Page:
A senior European Union official said Tuesday that the bloc plans to cut Russian oil and gas imports to zero by the end of 2027, with his remarks coming as EU leaders continue to deliberate on moves to accelerate reducing the region’s dependence on Russian energy.
EU Economic Commissioner Paolo Gentiloni told Italian daily Il Messaggero in an interview published Tuesday that European Union aims to reduce its dependence on Russian oil and gas by two-thirds by the end of this year and phase it out completely by the end of 2027.
Gentiloni’s remarks provide more clarity around the timeline for the EU’s member states to wean themselves off Russian energy, with the EU’s prior statements on a phase-out of Russian fossil fuels expressed an aim of “well before 2030.”
His remarks also come a day after EU foreign policy chief, Josep Borrell, said that there’s not yet sufficient support from the bloc’s member states to impose a complete embargo on Russian oil and gas imports.
“At the moment, we in the EU do not have a unified position on this question,” Borrell was quoted as saying by German newspaper Die Welt on April 25. “A final proposal for an embargo on oil and gas is not yet on the table.”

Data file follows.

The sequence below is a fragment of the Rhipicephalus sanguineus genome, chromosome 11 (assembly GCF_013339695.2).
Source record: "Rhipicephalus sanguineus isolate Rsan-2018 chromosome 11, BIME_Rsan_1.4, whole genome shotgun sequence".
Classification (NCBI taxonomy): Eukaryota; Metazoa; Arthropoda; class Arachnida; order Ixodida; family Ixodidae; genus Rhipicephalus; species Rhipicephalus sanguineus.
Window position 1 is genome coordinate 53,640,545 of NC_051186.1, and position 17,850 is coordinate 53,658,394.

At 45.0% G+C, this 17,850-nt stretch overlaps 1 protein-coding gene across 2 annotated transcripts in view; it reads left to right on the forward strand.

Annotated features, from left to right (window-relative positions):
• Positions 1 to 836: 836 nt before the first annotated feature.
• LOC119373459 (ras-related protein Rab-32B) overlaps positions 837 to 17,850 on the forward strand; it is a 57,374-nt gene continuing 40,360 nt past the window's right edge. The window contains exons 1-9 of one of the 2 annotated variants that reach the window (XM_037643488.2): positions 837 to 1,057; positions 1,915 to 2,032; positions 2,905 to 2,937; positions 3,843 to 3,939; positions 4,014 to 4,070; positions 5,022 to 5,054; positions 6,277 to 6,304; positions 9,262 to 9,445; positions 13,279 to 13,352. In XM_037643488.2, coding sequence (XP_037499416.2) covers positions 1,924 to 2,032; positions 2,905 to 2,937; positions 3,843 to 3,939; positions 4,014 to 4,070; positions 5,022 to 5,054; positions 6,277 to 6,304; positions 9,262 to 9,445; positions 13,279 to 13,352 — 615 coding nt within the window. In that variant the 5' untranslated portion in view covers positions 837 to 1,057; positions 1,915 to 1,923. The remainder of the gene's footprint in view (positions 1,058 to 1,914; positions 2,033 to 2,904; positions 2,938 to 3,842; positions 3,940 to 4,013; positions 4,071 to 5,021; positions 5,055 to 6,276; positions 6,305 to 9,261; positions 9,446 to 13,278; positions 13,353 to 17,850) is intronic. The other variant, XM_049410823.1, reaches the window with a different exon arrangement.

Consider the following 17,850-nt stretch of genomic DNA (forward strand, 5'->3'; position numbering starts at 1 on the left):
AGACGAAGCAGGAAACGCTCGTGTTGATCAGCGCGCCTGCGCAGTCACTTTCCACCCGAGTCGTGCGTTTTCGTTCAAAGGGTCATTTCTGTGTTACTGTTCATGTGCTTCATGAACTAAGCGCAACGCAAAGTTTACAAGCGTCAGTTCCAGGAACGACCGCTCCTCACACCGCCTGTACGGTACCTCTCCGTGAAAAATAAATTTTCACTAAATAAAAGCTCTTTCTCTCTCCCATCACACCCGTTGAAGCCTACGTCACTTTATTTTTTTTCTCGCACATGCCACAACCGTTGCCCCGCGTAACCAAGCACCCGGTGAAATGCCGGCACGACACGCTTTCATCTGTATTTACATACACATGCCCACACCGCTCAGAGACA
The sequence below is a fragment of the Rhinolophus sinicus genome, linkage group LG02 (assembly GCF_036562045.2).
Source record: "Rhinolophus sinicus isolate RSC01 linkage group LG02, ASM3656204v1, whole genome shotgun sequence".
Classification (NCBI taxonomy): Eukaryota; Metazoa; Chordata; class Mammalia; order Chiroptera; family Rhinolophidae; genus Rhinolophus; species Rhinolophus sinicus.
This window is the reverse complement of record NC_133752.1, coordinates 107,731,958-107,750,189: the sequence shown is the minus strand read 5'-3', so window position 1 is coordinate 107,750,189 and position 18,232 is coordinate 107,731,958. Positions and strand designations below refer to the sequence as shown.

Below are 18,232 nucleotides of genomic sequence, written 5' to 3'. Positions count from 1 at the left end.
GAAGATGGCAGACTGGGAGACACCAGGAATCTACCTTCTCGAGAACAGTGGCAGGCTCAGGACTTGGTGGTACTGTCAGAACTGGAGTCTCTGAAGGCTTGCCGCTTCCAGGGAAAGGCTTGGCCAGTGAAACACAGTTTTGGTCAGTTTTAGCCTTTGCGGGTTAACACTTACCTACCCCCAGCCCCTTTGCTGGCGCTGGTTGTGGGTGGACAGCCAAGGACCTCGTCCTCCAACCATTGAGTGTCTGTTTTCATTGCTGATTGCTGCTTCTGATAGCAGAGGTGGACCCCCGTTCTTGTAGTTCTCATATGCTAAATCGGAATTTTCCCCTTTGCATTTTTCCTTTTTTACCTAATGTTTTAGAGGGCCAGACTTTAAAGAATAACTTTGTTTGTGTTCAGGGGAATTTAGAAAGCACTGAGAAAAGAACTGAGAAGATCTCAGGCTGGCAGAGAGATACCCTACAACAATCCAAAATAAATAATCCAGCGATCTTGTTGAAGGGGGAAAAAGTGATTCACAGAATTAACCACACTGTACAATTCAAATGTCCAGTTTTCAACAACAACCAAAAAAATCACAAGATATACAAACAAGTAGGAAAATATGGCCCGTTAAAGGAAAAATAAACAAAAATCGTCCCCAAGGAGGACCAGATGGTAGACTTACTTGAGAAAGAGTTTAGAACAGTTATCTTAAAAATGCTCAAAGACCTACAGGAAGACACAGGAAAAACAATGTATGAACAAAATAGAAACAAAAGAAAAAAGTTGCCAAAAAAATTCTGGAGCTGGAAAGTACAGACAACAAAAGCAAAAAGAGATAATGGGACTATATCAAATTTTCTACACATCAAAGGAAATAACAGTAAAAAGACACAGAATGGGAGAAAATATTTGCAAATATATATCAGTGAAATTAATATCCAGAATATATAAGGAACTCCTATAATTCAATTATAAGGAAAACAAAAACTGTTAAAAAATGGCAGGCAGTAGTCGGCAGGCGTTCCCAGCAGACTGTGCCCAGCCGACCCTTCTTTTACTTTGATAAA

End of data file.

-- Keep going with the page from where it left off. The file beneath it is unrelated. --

Borrell added that he believed the bloc would eventually be able to cut its dependency on Russian energy and so deprive the Kremlin of a key revenue stream.
“At some point it will happen and then Russia will feel painfully that the revenues from the oil and gas business are being lost,” he said.
The EU’s Russian energy imports were worth $108 billion in 2021, according to data from the World Economic Forum.
While all EU states have taken steps to cut imports of Russian fossil fuels, there has been little impact on Moscow’s earnings from crude exports so far, as Asian countries continue to buy up cheap Russian crude that European buyers don’t want.
According to a Bloomberg analysis, crude oil exports from Russian ports have risen sharply in recent weeks, with the Kremlin’s revenue from crude oil export duty surging by 25 percent for the week ending April 22.
Bloomberg estimates that the week’s crude shipments generated around $232 million in revenue for Russia, up $46 million from the prior week.
Europe is highly dependent on Russia for its energy needs.
In 2021, Russian exports accounted for more than 40 percent of the EU’s total gas consumption, 27 percent of its oil imports and 46 percent of its coal imports, according to European Commission data.
Energy represented 62 percent of the EU’s total imports from Russia in 2021.
Katabella Roberts contributed to this report.